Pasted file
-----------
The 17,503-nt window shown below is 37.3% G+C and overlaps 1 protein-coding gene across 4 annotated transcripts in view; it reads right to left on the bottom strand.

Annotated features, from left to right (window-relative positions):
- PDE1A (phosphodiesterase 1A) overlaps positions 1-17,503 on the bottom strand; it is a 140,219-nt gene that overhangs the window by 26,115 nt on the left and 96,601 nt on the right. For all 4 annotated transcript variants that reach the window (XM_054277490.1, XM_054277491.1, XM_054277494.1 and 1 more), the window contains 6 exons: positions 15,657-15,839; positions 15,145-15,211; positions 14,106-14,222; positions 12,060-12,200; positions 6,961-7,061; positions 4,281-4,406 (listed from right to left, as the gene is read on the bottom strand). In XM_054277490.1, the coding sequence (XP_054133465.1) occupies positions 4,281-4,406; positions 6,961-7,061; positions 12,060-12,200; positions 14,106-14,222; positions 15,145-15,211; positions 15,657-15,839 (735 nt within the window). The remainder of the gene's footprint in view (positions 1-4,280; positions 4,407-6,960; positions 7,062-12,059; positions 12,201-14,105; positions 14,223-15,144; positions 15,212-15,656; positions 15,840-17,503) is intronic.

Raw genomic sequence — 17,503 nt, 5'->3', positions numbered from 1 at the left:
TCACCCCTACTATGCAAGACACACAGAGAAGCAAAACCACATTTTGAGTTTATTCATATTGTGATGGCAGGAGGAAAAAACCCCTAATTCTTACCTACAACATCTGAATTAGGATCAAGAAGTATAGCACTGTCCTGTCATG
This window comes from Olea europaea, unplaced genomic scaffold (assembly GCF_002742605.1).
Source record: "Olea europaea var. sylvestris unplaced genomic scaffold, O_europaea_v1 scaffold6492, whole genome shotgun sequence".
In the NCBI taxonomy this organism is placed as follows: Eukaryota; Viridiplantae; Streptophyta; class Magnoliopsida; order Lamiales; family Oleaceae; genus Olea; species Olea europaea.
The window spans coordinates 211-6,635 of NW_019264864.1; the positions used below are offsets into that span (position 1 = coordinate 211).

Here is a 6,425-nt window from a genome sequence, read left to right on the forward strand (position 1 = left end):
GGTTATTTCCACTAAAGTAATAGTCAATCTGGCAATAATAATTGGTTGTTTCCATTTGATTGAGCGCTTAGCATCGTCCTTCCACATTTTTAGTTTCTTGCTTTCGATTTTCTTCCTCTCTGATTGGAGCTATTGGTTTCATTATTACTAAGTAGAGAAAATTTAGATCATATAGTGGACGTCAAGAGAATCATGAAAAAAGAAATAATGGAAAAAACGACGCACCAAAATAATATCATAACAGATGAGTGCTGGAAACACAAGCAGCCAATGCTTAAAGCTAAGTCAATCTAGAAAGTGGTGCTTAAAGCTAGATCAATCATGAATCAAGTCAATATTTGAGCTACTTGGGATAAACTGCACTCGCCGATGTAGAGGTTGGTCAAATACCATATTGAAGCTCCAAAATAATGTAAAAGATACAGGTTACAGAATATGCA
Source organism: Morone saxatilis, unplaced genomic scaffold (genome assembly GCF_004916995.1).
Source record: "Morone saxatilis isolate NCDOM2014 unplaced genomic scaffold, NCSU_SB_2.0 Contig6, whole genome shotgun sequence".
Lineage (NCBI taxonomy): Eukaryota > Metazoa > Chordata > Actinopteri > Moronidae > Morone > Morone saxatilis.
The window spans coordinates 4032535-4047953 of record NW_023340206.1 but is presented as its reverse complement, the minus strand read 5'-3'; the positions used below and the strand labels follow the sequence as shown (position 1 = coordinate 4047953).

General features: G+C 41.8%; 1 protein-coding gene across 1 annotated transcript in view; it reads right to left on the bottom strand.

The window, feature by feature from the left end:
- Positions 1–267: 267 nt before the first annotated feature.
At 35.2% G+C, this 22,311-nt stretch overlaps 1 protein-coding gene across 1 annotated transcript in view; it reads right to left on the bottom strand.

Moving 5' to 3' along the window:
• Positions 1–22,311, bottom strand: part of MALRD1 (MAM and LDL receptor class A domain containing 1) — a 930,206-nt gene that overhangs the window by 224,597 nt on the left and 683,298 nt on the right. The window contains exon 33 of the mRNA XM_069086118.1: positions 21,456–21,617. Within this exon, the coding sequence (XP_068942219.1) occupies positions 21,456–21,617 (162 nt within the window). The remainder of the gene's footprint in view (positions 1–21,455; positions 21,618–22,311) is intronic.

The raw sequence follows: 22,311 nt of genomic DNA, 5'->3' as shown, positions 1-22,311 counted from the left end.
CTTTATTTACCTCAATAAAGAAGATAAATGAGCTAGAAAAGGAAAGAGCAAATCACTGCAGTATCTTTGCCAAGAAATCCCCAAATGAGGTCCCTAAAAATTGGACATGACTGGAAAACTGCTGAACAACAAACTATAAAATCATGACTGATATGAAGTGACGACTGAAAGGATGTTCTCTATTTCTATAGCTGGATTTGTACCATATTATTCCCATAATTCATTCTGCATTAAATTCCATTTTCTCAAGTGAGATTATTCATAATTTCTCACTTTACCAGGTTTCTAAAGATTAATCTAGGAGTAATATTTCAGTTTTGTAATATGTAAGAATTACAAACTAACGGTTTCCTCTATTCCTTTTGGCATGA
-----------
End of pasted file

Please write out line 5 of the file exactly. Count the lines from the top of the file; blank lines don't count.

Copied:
TCACCCCTACTATGCAAGACACACAGAGAAGCAAAACCACATTTTGAGTTTATTCATATTGTGATGGCAGGAGGAAAAAACCCCTAATTCTTACCTACAACATCTGAATTAGGATCAAGAAGTATAGCACTGTCCTGTCATG